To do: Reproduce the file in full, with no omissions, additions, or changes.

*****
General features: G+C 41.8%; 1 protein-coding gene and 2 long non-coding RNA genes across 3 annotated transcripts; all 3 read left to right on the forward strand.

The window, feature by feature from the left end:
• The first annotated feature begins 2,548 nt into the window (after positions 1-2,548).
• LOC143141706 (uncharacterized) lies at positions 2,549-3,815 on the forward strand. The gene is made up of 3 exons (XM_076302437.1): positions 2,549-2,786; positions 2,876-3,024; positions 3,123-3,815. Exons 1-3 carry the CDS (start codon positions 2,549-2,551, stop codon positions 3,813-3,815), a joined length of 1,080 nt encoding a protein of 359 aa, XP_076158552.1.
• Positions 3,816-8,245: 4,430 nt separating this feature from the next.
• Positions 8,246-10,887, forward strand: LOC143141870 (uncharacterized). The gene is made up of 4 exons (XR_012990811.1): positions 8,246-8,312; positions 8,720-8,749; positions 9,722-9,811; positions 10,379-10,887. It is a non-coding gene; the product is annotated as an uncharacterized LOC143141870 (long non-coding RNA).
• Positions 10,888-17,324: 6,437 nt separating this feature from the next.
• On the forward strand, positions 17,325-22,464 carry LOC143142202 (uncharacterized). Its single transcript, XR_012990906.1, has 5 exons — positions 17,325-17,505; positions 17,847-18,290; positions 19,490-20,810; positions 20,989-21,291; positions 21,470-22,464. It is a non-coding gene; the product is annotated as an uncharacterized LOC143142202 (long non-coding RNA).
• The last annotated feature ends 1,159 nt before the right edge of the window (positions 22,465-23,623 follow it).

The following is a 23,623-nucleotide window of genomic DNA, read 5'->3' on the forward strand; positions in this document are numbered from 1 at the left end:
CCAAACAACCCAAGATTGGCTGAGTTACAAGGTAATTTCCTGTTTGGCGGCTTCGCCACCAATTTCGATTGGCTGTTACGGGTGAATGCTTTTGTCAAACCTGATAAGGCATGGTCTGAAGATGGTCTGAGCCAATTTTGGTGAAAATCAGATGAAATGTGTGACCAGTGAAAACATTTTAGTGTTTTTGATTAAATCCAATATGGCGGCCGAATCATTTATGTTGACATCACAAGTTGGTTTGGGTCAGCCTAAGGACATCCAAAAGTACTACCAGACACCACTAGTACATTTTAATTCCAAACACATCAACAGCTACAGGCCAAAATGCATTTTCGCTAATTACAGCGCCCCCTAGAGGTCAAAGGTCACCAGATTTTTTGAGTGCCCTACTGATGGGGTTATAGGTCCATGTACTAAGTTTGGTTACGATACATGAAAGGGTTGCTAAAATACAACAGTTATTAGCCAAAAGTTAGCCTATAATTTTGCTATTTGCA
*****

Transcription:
General features: G+C 41.8%; 1 protein-coding gene and 2 long non-coding RNA genes across 3 annotated transcripts; all 3 read left to right on the forward strand.

The window, feature by feature from the left end:
• The first annotated feature begins 2,548 nt into the window (after positions 1-2,548).
• LOC143141706 (uncharacterized) lies at positions 2,549-3,815 on the forward strand. The gene is made up of 3 exons (XM_076302437.1): positions 2,549-2,786; positions 2,876-3,024; positions 3,123-3,815. Exons 1-3 carry the CDS (start codon positions 2,549-2,551, stop codon positions 3,813-3,815), a joined length of 1,080 nt encoding a protein of 359 aa, XP_076158552.1.
• Positions 3,816-8,245: 4,430 nt separating this feature from the next.
• Positions 8,246-10,887, forward strand: LOC143141870 (uncharacterized). The gene is made up of 4 exons (XR_012990811.1): positions 8,246-8,312; positions 8,720-8,749; positions 9,722-9,811; positions 10,379-10,887. It is a non-coding gene; the product is annotated as an uncharacterized LOC143141870 (long non-coding RNA).
• Positions 10,888-17,324: 6,437 nt separating this feature from the next.
• On the forward strand, positions 17,325-22,464 carry LOC143142202 (uncharacterized). Its single transcript, XR_012990906.1, has 5 exons — positions 17,325-17,505; positions 17,847-18,290; positions 19,490-20,810; positions 20,989-21,291; positions 21,470-22,464. It is a non-coding gene; the product is annotated as an uncharacterized LOC143142202 (long non-coding RNA).
• The last annotated feature ends 1,159 nt before the right edge of the window (positions 22,465-23,623 follow it).

The following is a 23,623-nucleotide window of genomic DNA, read 5'->3' on the forward strand; positions in this document are numbered from 1 at the left end:
CCAAACAACCCAAGATTGGCTGAGTTACAAGGTAATTTCCTGTTTGGCGGCTTCGCCACCAATTTCGATTGGCTGTTACGGGTGAATGCTTTTGTCAAACCTGATAAGGCATGGTCTGAAGATGGTCTGAGCCAATTTTGGTGAAAATCAGATGAAATGTGTGACCAGTGAAAACATTTTAGTGTTTTTGATTAAATCCAATATGGCGGCCGAATCATTTATGTTGACATCACAAGTTGGTTTGGGTCAGCCTAAGGACATCCAAAAGTACTACCAGACACCACTAGTACATTTTAATTCCAAACACATCAACAGCTACAGGCCAAAATGCATTTTCGCTAATTACAGCGCCCCCTAGAGGTCAAAGGTCACCAGATTTTTTGAGTGCCCTACTGATGGGGTTATAGGTCCATGTACTAAGTTTGGTTACGATACATGAAAGGGTTGCTAAAATACAACAGTTATTAGCCAAAAGTTAGCCTATAATTTTGCTATTTGCA